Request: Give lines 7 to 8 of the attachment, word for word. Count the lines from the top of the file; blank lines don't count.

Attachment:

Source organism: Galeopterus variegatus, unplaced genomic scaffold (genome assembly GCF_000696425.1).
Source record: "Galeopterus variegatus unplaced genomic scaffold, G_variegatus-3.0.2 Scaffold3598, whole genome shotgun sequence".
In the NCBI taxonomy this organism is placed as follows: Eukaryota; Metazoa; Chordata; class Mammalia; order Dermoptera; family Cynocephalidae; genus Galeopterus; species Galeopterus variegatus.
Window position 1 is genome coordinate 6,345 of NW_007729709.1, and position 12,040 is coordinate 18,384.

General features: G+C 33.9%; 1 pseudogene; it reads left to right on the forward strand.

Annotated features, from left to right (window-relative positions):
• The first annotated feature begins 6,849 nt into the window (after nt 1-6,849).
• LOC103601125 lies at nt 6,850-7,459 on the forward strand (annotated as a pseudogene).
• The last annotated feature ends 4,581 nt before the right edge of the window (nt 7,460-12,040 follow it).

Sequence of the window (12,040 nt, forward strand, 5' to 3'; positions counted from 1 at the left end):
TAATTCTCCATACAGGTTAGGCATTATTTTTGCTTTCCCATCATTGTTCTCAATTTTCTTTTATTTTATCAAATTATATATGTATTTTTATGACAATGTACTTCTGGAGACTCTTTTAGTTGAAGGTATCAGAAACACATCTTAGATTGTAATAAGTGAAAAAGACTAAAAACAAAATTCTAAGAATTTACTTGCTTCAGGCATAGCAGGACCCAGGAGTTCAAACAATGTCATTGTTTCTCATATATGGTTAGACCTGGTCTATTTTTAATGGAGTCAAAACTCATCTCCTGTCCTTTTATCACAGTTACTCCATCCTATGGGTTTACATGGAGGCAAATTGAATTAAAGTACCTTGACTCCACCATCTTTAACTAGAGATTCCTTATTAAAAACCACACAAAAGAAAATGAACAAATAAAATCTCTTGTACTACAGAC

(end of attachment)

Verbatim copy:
• The first annotated feature begins 6,849 nt into the window (after nt 1-6,849).
• LOC103601125 lies at nt 6,850-7,459 on the forward strand (annotated as a pseudogene).